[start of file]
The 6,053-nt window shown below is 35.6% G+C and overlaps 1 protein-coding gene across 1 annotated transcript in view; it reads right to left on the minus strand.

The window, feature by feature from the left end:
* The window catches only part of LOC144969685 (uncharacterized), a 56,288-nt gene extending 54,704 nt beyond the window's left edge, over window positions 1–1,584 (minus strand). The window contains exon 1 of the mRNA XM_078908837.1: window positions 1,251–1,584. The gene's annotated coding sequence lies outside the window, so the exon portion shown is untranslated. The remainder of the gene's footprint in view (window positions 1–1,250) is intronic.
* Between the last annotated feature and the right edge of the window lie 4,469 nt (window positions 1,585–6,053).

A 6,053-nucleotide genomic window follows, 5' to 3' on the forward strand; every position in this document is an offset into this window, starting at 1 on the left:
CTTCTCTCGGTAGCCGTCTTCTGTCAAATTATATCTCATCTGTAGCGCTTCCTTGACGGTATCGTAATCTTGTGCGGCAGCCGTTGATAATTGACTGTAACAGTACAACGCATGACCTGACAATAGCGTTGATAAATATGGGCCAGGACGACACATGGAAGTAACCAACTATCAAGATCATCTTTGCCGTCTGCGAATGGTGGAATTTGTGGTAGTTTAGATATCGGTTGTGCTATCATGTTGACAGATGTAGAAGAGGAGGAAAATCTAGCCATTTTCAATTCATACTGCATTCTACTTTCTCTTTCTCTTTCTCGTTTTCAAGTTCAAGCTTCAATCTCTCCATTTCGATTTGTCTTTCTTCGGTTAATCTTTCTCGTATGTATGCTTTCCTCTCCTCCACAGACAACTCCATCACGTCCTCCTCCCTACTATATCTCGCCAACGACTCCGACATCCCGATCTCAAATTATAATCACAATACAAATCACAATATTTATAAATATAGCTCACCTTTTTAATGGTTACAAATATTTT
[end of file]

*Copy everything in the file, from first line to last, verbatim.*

The 6,053-nt window shown below is 35.6% G+C and overlaps 1 protein-coding gene across 1 annotated transcript in view; it reads right to left on the minus strand.

The window, feature by feature from the left end:
* The window catches only part of LOC144969685 (uncharacterized), a 56,288-nt gene extending 54,704 nt beyond the window's left edge, over window positions 1–1,584 (minus strand). The window contains exon 1 of the mRNA XM_078908837.1: window positions 1,251–1,584. The gene's annotated coding sequence lies outside the window, so the exon portion shown is untranslated. The remainder of the gene's footprint in view (window positions 1–1,250) is intronic.
* Between the last annotated feature and the right edge of the window lie 4,469 nt (window positions 1,585–6,053).

A 6,053-nucleotide genomic window follows, 5' to 3' on the forward strand; every position in this document is an offset into this window, starting at 1 on the left:
CTTCTCTCGGTAGCCGTCTTCTGTCAAATTATATCTCATCTGTAGCGCTTCCTTGACGGTATCGTAATCTTGTGCGGCAGCCGTTGATAATTGACTGTAACAGTACAACGCATGACCTGACAATAGCGTTGATAAATATGGGCCAGGACGACACATGGAAGTAACCAACTATCAAGATCATCTTTGCCGTCTGCGAATGGTGGAATTTGTGGTAGTTTAGATATCGGTTGTGCTATCATGTTGACAGATGTAGAAGAGGAGGAAAATCTAGCCATTTTCAATTCATACTGCATTCTACTTTCTCTTTCTCTTTCTCGTTTTCAAGTTCAAGCTTCAATCTCTCCATTTCGATTTGTCTTTCTTCGGTTAATCTTTCTCGTATGTATGCTTTCCTCTCCTCCACAGACAACTCCATCACGTCCTCCTCCCTACTATATCTCGCCAACGACTCCGACATCCCGATCTCAAATTATAATCACAATACAAATCACAATATTTATAAATATAGCTCACCTTTTTAATGGTTACAAATATTTT